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Improving the Safety of Pork: Preliminary Steps to Reduce Contamination of Pig Farms with Toxoplasma, a Common Parasite Transmitted From Pork to People


In Illinois, approximately 21% of sows and 3 % of market hogs are infected with the microscopic parasite, Toxoplasma, which is a zoonotic pathogen that can be transmitted to humans from pork. Human infection with this parasite is the 3rd leading cause of food-related deaths in the U.S., ranking higher than E. coli O157. Pork is the most consistently implicated food source of human infection with Toxoplasma in this country. Pigs become infected with Toxoplasma by ingesting the organism's microscopic eggs, which contaminate soil and feedstuffs. These eggs are shed in the feces of cats; thus, contamination of farm premises and animal feeds is the major cause of contaminated pork. A helpful solution would be a vaccine for cats to prevent them from shedding the Toxoplasma eggs that infect pigs. An ideal vaccine should be administered orally in baits, treats, or mixed into a pan of milk, and it should be inexpensive enough to administer frequently (whenever new cats and kittens may arrive). That is precisely the type of vaccine that we can develop. The ultimate objective of this research is to develop an oral vaccine that can be delivered using baits placed on and around pig farms, for the purpose of preventing cats from contaminating farm premises and swine feeds with the Toxoplasma parasite, and thereby reducing the prevalence of Toxoplasma contamination of pork. The immediate objective of this proposal is to find a dosage of gamma irradiation to apply to Toxoplasma eggs that will: a) render the eggs harmless if accidentally ingested by pigs (i.e. they will not cause Toxoplasma contamination of pork); and b) block parasite transmission by cats.

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NON-TECHNICAL SUMMARY: A microscopic parasite, Toxoplasma, is the most common zoonotic infection of pork. Toxoplasma is the third leading cause of food-borne deaths in the U.S., and pork is the major food source for transmitting this disease to humans in this country. Toxoplasma is transmitted to pigs from cats, thus we propose to develop a vaccine that will prevent farm cats from infecting pigs. The current project proposes development of a new, practical method to reduce the prevalence of Toxoplasma infection of pork. The major reasons to address this problem are to protect and improve public health, to preserve the wholesome reputation that the pork industry has worked so hard to develop, and to pro-actively avoid the possibility of recalls of retail pork similar to what has occurred in retail beef regarding contamination (post-slaughter) with E. coli O157.<P>APPROACH: We have identified and adapted a promising new vaccine strain of Toxoplasma that can be transmitted to cats in oral baits or treats, without the need for refrigeration or handling of individual cats. This vaccine strain will be attenuated (weakened) by exposure of the organism's eggs to gamma irradiation. The proper dose of irradiation will be determined by testing in cats for efficacy, and by testing in pigs which should not become infected as a prerequisite of any vaccine to be administered in baits on farms.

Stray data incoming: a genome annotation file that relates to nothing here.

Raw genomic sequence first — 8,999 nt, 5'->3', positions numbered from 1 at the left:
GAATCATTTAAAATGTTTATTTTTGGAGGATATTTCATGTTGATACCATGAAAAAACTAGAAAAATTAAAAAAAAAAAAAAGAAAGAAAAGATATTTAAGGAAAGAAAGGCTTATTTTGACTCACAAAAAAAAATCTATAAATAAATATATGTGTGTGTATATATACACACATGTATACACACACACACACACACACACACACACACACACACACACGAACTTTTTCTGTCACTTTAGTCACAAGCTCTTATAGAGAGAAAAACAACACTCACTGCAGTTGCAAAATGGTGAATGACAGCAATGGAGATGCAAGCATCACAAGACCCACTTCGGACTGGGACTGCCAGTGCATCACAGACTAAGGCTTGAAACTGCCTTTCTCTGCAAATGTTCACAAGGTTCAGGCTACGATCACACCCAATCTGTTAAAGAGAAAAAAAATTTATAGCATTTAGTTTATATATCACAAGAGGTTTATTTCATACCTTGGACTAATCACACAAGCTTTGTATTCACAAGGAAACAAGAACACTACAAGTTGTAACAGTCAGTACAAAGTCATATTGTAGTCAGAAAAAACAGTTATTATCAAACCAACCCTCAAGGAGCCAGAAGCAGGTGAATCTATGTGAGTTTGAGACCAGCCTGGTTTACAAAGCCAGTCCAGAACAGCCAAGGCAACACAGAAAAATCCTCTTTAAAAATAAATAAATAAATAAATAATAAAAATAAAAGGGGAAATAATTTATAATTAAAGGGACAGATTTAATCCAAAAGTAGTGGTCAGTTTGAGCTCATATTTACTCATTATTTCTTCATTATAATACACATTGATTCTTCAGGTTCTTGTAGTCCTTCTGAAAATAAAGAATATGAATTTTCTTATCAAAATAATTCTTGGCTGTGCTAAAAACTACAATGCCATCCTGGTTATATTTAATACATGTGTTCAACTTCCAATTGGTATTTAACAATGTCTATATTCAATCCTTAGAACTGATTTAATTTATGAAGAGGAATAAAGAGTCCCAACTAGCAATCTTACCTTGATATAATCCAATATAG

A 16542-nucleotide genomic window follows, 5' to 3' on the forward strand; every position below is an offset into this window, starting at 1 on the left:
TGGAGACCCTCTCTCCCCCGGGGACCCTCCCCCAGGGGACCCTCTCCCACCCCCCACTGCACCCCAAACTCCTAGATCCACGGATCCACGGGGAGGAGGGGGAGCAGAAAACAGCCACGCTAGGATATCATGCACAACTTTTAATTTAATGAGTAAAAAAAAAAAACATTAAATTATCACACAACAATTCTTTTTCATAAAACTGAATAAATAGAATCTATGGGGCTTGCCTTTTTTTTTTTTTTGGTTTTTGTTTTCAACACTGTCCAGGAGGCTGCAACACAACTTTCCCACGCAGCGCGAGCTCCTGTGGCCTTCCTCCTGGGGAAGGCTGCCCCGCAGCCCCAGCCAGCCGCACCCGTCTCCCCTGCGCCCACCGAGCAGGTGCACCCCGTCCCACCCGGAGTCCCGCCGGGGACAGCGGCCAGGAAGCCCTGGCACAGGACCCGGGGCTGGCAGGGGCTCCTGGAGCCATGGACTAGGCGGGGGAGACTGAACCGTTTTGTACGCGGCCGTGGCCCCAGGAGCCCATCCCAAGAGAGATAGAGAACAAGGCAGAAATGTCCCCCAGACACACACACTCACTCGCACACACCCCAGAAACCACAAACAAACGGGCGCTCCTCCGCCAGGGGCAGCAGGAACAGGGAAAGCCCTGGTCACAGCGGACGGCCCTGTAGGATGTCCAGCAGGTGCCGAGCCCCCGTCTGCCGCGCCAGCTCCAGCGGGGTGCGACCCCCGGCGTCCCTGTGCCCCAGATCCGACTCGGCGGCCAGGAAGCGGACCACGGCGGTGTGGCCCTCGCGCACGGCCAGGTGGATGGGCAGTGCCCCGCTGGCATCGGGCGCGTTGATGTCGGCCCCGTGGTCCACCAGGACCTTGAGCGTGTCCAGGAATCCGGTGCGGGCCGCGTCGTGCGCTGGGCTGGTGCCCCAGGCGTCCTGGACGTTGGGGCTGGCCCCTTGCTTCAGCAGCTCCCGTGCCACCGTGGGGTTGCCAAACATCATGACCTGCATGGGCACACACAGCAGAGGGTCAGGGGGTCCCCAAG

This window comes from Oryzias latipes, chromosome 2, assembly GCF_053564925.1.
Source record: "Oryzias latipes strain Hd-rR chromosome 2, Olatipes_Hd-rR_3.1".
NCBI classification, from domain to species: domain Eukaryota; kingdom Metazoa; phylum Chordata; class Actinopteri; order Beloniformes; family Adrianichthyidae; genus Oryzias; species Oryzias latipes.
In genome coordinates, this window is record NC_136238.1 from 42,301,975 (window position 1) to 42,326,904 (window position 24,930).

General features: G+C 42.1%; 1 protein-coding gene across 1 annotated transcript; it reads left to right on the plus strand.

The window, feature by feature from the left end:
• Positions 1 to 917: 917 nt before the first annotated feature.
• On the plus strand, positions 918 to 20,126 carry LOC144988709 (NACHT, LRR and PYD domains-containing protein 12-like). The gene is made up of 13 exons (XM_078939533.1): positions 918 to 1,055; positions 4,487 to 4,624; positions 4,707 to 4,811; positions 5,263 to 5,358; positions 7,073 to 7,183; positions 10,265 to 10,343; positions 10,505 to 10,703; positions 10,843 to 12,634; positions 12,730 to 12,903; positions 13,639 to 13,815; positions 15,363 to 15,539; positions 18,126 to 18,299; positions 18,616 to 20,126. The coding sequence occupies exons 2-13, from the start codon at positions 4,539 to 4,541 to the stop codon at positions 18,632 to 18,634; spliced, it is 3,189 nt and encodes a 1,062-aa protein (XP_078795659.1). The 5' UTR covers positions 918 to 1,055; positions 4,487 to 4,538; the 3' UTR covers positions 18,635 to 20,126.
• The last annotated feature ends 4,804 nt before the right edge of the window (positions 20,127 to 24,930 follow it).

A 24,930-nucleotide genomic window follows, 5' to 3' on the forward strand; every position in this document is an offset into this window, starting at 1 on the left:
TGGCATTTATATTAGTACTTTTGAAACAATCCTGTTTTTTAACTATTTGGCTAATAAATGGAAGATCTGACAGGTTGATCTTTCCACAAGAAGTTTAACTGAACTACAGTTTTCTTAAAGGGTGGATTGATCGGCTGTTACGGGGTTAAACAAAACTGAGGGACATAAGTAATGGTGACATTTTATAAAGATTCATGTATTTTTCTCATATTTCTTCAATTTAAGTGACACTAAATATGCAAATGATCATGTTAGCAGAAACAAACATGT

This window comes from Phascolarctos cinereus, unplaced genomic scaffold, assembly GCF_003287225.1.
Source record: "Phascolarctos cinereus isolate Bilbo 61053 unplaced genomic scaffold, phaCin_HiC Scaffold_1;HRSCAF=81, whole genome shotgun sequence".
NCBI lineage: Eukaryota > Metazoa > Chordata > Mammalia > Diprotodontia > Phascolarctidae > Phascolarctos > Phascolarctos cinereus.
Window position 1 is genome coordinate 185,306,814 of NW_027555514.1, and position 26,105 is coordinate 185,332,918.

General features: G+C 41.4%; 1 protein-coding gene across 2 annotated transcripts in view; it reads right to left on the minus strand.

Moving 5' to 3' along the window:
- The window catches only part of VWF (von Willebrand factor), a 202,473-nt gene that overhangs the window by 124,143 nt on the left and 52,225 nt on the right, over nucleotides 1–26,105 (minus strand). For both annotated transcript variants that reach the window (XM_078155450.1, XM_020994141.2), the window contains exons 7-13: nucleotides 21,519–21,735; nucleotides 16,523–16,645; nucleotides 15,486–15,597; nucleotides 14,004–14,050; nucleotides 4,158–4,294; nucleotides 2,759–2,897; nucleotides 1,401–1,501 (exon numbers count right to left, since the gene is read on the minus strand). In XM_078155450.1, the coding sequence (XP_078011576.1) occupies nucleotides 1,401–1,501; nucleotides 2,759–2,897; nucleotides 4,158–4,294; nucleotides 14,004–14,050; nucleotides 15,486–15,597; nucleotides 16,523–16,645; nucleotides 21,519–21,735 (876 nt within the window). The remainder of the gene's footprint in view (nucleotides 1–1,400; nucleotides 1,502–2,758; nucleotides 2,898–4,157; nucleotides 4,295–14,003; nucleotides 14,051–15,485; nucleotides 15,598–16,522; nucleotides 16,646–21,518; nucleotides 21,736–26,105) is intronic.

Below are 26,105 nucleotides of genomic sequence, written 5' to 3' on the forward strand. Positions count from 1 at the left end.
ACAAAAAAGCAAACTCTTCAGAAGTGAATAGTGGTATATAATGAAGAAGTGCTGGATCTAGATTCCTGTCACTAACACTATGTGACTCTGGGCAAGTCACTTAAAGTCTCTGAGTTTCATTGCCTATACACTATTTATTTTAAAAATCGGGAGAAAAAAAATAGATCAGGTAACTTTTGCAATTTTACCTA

McAllister, Milton
University of Illinois - Urbana-Champaign
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